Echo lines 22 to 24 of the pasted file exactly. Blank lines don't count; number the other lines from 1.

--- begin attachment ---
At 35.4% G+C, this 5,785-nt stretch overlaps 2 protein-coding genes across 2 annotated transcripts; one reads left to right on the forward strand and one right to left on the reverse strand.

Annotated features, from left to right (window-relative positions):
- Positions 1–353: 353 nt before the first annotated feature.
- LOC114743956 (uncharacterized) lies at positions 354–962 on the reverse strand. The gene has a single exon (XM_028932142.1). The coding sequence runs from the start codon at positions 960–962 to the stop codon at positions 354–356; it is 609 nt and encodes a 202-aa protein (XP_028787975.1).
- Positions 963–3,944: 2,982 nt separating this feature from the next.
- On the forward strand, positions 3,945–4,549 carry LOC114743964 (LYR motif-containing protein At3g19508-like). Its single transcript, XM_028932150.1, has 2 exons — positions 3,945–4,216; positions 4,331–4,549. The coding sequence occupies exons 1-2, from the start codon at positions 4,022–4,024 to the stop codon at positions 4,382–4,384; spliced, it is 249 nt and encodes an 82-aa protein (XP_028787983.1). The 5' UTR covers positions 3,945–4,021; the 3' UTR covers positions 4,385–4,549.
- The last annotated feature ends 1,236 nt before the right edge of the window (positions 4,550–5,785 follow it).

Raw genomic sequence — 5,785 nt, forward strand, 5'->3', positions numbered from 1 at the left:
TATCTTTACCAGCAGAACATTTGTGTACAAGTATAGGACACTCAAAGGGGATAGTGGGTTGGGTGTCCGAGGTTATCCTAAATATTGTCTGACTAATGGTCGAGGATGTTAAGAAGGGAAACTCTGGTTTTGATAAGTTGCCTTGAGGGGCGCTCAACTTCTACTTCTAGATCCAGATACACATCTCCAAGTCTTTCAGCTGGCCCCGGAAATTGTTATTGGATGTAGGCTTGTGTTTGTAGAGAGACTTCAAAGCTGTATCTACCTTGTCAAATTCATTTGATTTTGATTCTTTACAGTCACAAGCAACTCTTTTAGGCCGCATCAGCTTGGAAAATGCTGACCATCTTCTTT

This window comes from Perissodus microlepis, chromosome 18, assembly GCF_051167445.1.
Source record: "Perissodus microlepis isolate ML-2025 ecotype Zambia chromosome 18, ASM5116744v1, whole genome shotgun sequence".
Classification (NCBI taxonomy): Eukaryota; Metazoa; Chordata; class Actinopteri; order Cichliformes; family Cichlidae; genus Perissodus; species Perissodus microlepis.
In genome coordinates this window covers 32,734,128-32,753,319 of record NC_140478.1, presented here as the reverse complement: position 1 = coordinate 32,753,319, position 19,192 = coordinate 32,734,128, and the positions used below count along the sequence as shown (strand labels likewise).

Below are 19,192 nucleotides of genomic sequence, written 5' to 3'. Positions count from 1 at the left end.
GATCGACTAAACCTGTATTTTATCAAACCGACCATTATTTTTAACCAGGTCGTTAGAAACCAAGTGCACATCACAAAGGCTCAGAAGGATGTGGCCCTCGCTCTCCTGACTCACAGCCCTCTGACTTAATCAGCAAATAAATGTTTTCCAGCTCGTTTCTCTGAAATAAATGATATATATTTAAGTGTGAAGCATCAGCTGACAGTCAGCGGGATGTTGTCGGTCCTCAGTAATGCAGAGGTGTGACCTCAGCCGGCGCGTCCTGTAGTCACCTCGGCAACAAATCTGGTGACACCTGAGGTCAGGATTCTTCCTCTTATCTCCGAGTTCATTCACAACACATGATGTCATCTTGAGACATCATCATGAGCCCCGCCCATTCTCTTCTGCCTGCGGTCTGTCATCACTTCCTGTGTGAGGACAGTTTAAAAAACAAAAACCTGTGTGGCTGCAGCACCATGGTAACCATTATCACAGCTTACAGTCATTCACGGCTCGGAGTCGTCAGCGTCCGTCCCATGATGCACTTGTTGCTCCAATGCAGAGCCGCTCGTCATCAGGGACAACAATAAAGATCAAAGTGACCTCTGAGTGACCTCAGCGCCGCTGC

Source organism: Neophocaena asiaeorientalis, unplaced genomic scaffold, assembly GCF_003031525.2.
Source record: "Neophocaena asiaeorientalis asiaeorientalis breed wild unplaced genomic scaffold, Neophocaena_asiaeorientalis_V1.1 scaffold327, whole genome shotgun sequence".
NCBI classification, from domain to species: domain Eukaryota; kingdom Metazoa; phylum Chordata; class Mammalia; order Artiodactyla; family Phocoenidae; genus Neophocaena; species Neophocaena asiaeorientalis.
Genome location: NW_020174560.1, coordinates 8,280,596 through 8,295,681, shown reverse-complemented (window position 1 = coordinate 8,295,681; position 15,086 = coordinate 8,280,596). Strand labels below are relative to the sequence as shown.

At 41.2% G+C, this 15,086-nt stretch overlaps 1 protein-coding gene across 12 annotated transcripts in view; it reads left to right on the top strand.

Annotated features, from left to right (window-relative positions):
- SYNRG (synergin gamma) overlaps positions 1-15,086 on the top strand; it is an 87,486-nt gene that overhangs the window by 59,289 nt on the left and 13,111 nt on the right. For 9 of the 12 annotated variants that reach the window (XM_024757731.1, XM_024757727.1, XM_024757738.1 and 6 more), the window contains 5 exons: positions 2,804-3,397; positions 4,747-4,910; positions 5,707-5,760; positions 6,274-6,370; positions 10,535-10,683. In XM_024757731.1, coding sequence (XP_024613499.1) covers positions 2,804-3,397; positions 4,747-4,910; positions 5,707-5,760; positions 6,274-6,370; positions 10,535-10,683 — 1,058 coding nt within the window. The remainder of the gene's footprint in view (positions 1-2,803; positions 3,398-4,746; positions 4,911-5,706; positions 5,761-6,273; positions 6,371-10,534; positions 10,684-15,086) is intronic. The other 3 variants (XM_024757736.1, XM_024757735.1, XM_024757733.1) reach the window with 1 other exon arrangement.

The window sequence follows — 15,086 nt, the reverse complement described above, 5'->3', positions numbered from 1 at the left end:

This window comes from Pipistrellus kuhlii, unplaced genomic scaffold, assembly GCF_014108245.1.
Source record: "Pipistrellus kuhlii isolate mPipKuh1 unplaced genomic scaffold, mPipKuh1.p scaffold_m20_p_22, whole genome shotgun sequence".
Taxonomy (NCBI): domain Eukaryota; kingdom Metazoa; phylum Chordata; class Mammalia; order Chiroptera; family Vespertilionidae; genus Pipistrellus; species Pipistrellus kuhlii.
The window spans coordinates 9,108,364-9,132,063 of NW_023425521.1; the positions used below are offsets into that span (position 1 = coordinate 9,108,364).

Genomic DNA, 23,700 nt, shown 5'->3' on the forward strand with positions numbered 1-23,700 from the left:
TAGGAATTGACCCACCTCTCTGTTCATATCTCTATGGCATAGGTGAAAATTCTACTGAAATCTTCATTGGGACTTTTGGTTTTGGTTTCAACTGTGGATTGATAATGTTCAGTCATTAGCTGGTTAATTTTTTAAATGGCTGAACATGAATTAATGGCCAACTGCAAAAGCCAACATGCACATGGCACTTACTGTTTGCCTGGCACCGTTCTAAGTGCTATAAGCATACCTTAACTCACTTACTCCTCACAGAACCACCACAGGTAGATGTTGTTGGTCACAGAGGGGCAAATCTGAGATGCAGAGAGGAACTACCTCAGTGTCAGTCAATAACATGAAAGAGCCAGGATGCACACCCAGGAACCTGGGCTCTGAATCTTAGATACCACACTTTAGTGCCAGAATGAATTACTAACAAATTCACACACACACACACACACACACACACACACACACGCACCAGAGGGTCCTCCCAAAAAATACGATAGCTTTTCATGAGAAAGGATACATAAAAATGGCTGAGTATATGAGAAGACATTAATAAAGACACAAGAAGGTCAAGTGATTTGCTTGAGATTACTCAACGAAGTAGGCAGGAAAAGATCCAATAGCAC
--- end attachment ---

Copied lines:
- SYNRG (synergin gamma) overlaps positions 1-15,086 on the top strand; it is an 87,486-nt gene that overhangs the window by 59,289 nt on the left and 13,111 nt on the right. For 9 of the 12 annotated variants that reach the window (XM_024757731.1, XM_024757727.1, XM_024757738.1 and 6 more), the window contains 5 exons: positions 2,804-3,397; positions 4,747-4,910; positions 5,707-5,760; positions 6,274-6,370; positions 10,535-10,683. In XM_024757731.1, coding sequence (XP_024613499.1) covers positions 2,804-3,397; positions 4,747-4,910; positions 5,707-5,760; positions 6,274-6,370; positions 10,535-10,683 — 1,058 coding nt within the window. The remainder of the gene's footprint in view (positions 1-2,803; positions 3,398-4,746; positions 4,911-5,706; positions 5,761-6,273; positions 6,371-10,534; positions 10,684-15,086) is intronic. The other 3 variants (XM_024757736.1, XM_024757735.1, XM_024757733.1) reach the window with 1 other exon arrangement.

The window sequence follows — 15,086 nt, the reverse complement described above, 5'->3', positions numbered from 1 at the left end:

This window comes from Pipistrellus kuhlii, unplaced genomic scaffold, assembly GCF_014108245.1.